Category: Environment

Shropshire Council looks to reopening of biodigester but employment land in Ludlow will remain scarce

Shropshire Council today said that the biodigester facility on Coder Road could reopen but not for a while. The driver is the government’s resources and recycling strategy which, though the forthcoming Environment Bill is expected to insist that councils collect food waste separately from garden waste. If new life is breathed into the biodigester it will be a back to the future moment for Ludlow, when once again we will have food waste caddies and separate collection. Ludlow companies are struggling to find space to expand. It is vital that the proposed employment site south of Sheet Road opposite the Eco Park is prepared for use as soon as possible. Unfortunately, Shropshire Council, which is investing £1M in a solar farm in Oswestry to supply a packaging business, even though there will only be a minimal financial return to the council, doesn’t seem prepared to buy the land and get development underway.

The Third Bin is coming… (updated)

Update: The cabinet has agreed to provide a free third bin. On Wednesday, Shropshire Council is to decide whether to provide an additional 240-litre wheelie bin for recycling to all Shropshire households that request one. The bins will be an alternative to the boxes we currently use for glass bottles and jars, metal containers and plastic containers. That will mean that most households will have three wheelie bins, one for dry recyclables, one for green garden and food waste, and another for residual waste. The wheelie bins will be optional and you may have to pay to get one (though I hope not).

Shropshire Council is dragging its feet on introducing wheelie bins for recycling

We have all seen it. Plastic recyclables blown out of boxes put out on the pavement ready for collection for Veolia. The boxes are not fit for purpose. They do not have lids and even if that was the case, there is a chance of the lids going the same way as the plastic milk bottles and trays that litter our streets in a decent storm. The good news is that Conservative administration for Shropshire made an election pledge to replace boxes with wheelie bins. The bad news is that the Conservatives had not worked through the election pledge. Any commitment will depend on costs and decisions to be made later in the year. With finances under stretch and no more than a weak commitment to tackling the climate emergency from the Conservative administration, the manifesto commitment on recycling might prove to be just rubbish.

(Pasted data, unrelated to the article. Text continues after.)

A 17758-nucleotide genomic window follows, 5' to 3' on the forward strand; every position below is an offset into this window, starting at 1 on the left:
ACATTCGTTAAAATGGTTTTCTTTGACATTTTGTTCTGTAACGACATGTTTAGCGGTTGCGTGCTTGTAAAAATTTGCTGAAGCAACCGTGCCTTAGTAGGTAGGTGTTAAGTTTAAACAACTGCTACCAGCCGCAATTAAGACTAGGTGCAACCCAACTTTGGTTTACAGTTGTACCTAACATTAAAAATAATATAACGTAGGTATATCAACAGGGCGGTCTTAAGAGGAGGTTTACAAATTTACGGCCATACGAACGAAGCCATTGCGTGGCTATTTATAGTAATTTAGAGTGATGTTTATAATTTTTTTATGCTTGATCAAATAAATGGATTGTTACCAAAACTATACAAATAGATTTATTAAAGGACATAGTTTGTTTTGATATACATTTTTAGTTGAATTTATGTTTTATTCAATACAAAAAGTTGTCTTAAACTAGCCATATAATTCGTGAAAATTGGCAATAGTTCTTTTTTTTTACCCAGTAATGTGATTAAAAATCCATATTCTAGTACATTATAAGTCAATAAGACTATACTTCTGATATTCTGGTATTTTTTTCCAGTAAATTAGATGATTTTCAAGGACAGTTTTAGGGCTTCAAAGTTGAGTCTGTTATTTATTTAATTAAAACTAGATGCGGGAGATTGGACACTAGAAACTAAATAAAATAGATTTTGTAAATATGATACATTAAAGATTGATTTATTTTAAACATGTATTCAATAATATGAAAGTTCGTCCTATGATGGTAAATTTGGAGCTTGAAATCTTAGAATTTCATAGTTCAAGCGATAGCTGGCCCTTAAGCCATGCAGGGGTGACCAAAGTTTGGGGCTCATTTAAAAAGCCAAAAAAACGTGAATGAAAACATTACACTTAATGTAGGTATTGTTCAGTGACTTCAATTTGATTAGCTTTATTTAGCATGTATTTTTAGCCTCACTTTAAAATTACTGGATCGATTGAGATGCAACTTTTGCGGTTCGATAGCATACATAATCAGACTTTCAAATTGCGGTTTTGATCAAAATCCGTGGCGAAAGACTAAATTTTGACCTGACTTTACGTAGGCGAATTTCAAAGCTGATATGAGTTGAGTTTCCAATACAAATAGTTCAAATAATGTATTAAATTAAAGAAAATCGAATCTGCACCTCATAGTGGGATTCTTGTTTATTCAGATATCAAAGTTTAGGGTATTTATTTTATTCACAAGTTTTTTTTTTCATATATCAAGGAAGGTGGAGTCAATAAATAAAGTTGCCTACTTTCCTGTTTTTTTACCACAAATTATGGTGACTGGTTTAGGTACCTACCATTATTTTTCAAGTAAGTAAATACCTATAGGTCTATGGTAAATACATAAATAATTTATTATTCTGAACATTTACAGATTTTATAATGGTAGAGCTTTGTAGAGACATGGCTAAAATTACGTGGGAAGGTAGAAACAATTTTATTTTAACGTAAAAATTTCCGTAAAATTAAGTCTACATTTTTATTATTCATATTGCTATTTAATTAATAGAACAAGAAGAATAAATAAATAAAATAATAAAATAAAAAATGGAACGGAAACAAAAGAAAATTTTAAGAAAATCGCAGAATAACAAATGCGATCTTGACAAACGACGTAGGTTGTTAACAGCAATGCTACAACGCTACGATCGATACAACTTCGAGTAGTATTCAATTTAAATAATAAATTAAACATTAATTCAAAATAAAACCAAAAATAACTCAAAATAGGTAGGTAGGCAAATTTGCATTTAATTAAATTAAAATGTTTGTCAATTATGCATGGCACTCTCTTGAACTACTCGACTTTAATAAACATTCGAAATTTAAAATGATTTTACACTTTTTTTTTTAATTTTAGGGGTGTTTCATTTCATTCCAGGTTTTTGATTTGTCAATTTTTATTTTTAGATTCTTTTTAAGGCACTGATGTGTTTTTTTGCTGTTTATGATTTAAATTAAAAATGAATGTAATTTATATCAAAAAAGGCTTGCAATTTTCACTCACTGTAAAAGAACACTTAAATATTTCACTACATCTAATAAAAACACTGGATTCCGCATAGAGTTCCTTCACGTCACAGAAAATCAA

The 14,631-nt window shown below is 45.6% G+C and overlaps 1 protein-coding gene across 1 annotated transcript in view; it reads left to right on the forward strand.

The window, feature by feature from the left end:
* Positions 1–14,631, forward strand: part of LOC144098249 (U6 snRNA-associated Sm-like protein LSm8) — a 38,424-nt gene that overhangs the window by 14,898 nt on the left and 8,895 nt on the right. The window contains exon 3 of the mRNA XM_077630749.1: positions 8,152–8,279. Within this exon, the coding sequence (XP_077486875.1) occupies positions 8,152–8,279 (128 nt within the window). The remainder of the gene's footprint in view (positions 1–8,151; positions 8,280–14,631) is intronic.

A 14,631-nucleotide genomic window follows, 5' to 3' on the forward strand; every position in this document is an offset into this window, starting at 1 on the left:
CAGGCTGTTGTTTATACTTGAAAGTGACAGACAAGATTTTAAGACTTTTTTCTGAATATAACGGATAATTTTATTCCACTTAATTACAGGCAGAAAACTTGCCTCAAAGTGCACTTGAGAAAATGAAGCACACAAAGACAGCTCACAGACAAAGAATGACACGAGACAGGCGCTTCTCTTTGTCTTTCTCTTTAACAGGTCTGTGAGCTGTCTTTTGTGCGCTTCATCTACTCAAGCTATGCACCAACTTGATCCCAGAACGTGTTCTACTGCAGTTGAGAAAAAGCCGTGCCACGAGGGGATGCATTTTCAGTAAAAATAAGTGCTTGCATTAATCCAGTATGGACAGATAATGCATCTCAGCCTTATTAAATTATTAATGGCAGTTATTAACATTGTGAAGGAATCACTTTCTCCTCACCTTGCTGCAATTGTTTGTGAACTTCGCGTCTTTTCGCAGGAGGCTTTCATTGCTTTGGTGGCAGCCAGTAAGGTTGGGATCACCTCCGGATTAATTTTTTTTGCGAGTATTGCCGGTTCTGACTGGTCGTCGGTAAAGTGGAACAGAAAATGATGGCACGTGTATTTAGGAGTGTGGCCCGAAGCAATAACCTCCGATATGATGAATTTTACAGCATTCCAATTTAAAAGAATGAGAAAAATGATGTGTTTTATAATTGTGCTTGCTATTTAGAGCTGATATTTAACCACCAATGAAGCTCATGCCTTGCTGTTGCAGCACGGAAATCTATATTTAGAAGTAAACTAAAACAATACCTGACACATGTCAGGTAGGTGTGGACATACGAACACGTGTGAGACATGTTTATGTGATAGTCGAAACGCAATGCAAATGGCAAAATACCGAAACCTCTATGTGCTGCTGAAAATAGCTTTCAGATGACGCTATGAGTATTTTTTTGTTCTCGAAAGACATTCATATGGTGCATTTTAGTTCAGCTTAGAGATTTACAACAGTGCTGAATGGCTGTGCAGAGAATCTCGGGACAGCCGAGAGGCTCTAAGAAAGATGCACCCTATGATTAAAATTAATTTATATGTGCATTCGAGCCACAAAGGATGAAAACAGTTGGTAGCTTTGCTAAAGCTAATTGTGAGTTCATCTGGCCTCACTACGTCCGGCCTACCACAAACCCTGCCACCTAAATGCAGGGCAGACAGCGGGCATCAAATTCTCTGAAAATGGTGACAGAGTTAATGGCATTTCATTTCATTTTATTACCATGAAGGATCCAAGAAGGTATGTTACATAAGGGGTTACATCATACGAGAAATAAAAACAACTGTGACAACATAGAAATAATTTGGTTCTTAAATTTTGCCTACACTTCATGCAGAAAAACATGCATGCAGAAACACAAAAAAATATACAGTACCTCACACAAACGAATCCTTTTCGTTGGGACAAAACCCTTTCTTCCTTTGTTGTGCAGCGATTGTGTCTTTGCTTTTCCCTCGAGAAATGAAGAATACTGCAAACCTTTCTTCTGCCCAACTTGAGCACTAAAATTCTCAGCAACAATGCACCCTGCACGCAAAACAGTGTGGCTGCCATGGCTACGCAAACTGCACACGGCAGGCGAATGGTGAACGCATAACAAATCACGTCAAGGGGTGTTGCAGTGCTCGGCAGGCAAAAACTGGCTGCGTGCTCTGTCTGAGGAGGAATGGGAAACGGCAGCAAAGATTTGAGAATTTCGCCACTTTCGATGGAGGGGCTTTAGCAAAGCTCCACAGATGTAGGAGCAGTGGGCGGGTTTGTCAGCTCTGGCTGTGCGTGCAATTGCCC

Yesterday was Earth Day – was it also the day we really began to tackle the climate emergency?

Earth Day is now in its 51st year. If Donald Trump had gained a second term, it would have probably gone unnoticed in the Capitol yesterday. But Joe Biden is now leading America and he used the occasion to host an international summit and announce deep cuts in carbon emissions. Pledges came in from leaders across the world. Boris Johnson got his pennyworth in earlier announced that he will set in law “world’s most ambitious climate change target”, cutting emissions by 78 per cent by 2035 compared to 1990 levels in pursuit of zero carbon by 2050. Admirable stuff. More important than the headline figure is that the UK’s Carbon Budget will incorporate our share of international aviation and shipping emissions, which each contribute three to four per cent each to global warming. Are we turning the corner at last in getting the political commitments we need to drive the business and societal changes needed to tackle climate change? Maybe.

Earth Day: One fifth of the country’s poultry units are in Shropshire and Herefordshire – are our planning rules too lax?

Ludlow resident and PhD researcher Alison Caffyn has been scrutinising the outbreak of poultry units across our area of the Marches. As CPRE has pointed out, we have become the chicken shed capital of England – by July 2019, there were 500 farms with a total of 1,420 intensive poultry units/sheds, containing over 44 million birds in Shropshire, Herefordshire and Powys. As a member of the Southern Planning Committee, I know it is almost impossible to turn down a well prepared application for a poultry unit. Moral arguments cannot normally be used in planning decisions. The planning system only asks councillors to look at the form, location and impact of a facility and whether its purpose is appropriate for the location. It has been long established that industrial farming units are “appropriate” for the countryside even though they are little more than factories.

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